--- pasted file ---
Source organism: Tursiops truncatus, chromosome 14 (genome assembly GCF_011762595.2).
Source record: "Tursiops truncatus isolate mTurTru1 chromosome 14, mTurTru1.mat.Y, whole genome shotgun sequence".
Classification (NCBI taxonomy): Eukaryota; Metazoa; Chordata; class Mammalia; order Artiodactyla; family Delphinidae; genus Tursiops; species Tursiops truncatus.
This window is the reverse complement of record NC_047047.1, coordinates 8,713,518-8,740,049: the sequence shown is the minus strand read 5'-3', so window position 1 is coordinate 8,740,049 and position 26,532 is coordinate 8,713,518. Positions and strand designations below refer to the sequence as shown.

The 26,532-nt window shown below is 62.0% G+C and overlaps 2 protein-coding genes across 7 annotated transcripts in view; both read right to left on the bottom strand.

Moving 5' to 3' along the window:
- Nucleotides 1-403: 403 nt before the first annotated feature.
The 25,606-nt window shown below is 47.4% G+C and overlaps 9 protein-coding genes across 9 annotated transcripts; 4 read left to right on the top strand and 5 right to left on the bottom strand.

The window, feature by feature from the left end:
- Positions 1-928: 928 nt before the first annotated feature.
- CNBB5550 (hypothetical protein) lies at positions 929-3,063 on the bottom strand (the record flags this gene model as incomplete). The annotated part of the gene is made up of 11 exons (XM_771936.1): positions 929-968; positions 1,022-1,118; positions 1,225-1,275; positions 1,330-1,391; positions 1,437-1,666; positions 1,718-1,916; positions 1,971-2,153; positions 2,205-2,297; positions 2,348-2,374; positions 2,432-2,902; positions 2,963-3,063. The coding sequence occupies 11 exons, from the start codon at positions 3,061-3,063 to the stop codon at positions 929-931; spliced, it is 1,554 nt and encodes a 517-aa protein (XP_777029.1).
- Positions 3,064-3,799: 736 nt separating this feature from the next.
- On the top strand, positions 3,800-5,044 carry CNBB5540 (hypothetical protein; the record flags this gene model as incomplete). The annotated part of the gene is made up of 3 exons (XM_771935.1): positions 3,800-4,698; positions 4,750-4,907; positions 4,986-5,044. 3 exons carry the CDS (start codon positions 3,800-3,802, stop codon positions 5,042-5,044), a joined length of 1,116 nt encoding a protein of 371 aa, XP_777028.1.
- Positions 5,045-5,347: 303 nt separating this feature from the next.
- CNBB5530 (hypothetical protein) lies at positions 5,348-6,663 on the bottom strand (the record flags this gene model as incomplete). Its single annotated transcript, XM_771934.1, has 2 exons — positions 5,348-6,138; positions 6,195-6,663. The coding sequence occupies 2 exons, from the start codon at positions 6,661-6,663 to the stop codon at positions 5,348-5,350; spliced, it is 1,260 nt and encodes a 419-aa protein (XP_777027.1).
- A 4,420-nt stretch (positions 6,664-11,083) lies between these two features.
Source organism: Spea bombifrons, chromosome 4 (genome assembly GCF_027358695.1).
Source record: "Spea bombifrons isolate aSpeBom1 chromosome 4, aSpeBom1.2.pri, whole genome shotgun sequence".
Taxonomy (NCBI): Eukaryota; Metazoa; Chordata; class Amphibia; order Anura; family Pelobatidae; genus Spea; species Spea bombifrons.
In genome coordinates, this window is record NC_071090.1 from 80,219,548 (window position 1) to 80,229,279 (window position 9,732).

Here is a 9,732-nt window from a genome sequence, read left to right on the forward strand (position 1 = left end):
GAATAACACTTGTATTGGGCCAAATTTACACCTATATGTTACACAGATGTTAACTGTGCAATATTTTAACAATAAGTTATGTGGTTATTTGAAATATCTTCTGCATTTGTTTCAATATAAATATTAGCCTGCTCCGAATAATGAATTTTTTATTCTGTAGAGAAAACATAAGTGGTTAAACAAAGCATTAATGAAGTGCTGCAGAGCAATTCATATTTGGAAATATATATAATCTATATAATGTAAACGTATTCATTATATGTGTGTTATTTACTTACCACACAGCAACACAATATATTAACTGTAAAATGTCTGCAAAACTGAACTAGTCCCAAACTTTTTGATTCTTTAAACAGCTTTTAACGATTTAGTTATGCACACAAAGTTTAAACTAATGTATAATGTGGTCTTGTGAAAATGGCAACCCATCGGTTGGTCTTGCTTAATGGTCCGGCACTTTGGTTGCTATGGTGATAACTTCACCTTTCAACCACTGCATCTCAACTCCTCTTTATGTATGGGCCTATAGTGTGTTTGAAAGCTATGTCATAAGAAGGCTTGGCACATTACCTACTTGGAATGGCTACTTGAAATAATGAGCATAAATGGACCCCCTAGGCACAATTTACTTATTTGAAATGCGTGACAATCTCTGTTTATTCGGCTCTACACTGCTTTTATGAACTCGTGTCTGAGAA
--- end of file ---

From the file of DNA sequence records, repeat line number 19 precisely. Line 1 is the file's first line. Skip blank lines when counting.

Taxonomy (NCBI): Eukaryota; Metazoa; Chordata; class Amphibia; order Anura; family Pelobatidae; genus Spea; species Spea bombifrons.